Skip to content

Why Is It Important to Measure the Food You Give Your Dog?

Portion control is as important for dogs as it is for humans. Measuring makes it easier to know how much your dog is eating, which helps control your dog's weight. "You don't need any special tools," Carreker says. "Just use the same measuring cups you use for cooking."

And how much food should you give your dog? "That depends," Carreker says, "on your dog's size and level of activity." You can ask your vet about how many calories your dog should get each day. You can also use the guide printed on dog food packages. But, Carreker says, you need to do so with caution.

"The guides on packages are average ranges. And most guides are overestimated," Carreker says. "You need to know your dog's activity level and monitor its weight, and make adjustments based on what you see happening."

What if Your Dog Is a Fussy Eater?

Both Winquist and Carreker say owners are usually responsible for making their dog a fussy eater. Lots of things can contribute to fussiness, from leaving the dog's food out all day to overfeeding him treats or giving him scraps from the table.

"Sometimes," Carreker says, "the dog may not be fussy at all. It may simply just not be hungry. You can pick up his food and watch what happens next time your feed it."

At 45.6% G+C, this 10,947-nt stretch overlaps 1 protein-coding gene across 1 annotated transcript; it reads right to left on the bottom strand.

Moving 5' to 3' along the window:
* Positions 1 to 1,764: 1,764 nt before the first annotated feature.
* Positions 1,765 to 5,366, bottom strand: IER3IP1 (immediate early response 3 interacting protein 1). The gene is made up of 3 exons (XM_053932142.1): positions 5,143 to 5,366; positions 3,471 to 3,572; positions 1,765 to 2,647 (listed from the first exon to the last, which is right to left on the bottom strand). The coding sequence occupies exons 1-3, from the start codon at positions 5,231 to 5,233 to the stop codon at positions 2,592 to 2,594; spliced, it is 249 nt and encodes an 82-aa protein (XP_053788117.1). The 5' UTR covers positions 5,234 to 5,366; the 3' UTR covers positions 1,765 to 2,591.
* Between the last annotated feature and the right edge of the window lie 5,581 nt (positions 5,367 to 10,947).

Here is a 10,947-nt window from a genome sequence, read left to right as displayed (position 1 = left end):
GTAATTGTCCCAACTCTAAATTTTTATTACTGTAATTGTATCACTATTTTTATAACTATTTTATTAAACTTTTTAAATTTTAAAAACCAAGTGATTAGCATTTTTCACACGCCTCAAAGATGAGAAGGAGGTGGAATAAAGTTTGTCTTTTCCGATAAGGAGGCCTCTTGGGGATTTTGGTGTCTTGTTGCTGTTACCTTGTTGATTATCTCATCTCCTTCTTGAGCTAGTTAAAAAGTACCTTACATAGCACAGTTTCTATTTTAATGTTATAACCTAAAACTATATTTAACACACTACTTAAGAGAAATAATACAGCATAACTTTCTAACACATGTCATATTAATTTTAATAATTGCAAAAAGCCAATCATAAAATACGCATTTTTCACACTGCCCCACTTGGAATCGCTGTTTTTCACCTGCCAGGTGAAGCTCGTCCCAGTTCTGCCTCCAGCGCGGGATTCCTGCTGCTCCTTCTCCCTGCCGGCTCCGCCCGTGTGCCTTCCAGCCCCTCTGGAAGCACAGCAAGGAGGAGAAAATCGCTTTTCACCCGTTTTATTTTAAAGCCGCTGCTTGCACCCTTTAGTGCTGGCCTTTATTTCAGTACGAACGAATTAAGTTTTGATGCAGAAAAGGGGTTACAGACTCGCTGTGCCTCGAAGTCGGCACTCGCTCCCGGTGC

"The thing not to do," Winquist says, "is dote on a fussy dog. Trying to cajole your dog to eat only makes not eating more interesting." The thing to do, she says, is to stick to a feeding schedule. Then if the dog doesn't eat, just pick the food up without making a fuss. "The next time you put food down," Winquist says, "if she's hungry, she'll eat."

Should You Be Concerned if Your Dog Skips a Meal?

An early sign of illness in a dog is often loss of appetite. So some people get concerned if their dog misses a meal, Carreker says. "But if there are no other symptoms of illness -- such as vomiting, diarrhea, lethargy -- there's no particular reason to be concerned about an occasional missed meal."

Dogs can go a long time without eating, Carreker says. So a dog might go several feedings in a row without eating. "Of course, if there are other symptoms," she says, "you should contact your dog's vet."